15 Beginner Hiker Tips: Get Started Hiking and Stay Safe
October 13, 2021
Are you new to the outdoors? A few years ago, I had almost no hiking experience. Having lived in Ohio and North Texas, the trails were quite flat and easy. Fast forward a few years and I’m feeling confident summiting mountains and scrambling over rocks on the weekends.
You don’t need a childhood of outdoor activities to get started hiking - anyone can get outdoors. You also do not need expensive gear or to be in the best shape of your life. You can get started hiking no matter your abilities or starting point.
If you’re wondering where to begin, what you need, or you just need some reassurance, I hope these tips can help you get started on your first of many hikes.
1. Leave No Trace
Before you start exploring, read up on the Leave No Trace principles. Leaving no trace means staying on the trail; packing out and properly disposing of all waste; keeping your distance from wildlife; and not taking anything that you find. Please consider your impact and leave only footsteps behind while exploring so that the next adventurer can experience the world as you have.
2. Start Small
Start hiking on short local trails. To find trails, I recommend using the All Trails app and searching for nearby trails rated easy. Get comfortable on the short trails and work your way up to longer and harder trails.
3. Start Local
Find trails close to home for confidence exploring the outdoors. Breaking in your shoes close to home on a short hike eliminates surprises after you have flown across the country to a national park.
4. Start With The Gear You Already Own
I’m a big believer in getting started with whatever you have. You probably already have a backpack, suitable clothing, a first aid kit and more. However, if there is one thing you should invest in early, it’s hiking shoes or boots. Proper shoes will keep your feet safe and allow you to confidently trek in a variety of terrains. If you’re not sure where to look, I have always been a huge fan of Merrell for hiking shoes.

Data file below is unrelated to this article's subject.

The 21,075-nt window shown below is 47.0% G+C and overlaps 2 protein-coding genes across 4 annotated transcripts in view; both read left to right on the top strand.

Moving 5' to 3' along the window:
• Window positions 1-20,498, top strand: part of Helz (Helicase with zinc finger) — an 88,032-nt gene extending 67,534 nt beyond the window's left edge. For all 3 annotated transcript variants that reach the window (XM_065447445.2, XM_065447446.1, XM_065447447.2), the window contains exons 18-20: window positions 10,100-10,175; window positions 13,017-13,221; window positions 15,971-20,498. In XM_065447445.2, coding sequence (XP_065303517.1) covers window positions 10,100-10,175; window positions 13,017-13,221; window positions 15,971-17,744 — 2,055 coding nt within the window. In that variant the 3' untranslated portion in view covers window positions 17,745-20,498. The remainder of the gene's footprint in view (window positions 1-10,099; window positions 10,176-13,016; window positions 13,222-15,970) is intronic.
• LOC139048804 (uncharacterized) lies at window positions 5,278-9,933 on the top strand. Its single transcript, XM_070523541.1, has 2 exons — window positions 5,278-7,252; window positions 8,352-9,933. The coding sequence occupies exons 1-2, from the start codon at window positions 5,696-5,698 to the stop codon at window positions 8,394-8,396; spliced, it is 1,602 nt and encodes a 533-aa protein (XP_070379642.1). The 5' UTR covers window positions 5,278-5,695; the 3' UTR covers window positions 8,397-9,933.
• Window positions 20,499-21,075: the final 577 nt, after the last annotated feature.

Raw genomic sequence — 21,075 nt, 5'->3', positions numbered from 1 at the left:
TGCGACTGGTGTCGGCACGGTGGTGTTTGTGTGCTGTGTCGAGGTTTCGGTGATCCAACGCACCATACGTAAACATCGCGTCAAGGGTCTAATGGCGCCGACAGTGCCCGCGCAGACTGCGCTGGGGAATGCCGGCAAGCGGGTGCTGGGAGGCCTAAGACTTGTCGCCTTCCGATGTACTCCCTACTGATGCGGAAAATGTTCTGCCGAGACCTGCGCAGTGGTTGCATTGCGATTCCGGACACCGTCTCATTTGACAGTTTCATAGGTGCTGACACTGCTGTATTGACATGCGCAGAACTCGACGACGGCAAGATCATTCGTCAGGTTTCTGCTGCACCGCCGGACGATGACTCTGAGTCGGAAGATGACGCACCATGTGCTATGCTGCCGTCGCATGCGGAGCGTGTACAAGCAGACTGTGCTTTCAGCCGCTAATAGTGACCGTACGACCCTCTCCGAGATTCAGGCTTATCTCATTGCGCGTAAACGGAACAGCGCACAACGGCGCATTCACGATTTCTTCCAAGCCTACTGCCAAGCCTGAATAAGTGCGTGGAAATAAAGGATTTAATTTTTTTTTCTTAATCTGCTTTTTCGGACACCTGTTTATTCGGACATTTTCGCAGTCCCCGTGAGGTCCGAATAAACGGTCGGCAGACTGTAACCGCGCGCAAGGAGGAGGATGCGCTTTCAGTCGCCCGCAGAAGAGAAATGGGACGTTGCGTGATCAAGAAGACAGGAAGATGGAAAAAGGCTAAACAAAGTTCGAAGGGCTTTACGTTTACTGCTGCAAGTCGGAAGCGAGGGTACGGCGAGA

5. Bring a Buddy
Take a friend with you for safety and good company. If they are also new to hiking, you can learn together. Just keep in mind that everyone’s hiking paces are different, so be patient with each other.
6. Bring MORE Water Than You Think You Need
Water is the number one most important thing you will always need while hiking. A good rule of thumb is to bring a half liter of water per hour of activity, but bring more if it’s hot outside or if the trail isn’t easy. Be sure to bring water from home and not rely on water being available at the trailhead. (I’ve made this mistake a couple times!)
7. Research the Trail Before You Go
If you’re visiting a state park, national park or public land, check the park website and social media for current alerts and information on trail conditions. No matter where you’re going, read recent All Trail reviews to find out if there is anything you should prepare to see on the trail. All Trails is an invaluable resource for crowdsourced information, photos and honest reviews. You can also use it to see how long the hike took other people.
8. Know Where You’re Going
Be prepared to navigate offline by downloading offline maps on Google Maps before you arrive. If you purchase All Trails Premium, you can download their trail map for offline use as well. A paper map of the trail will also suffice and is great to have if your phone dies.
9. Tell Someone Where You’ll Be
This is so important for your safety, especially if you won’t have cell service. Make sure to tell them where you’ll be and when you expect to return. If you are renting a car, include details like make, model or license plate so that you can be located easier in the event of an emergency.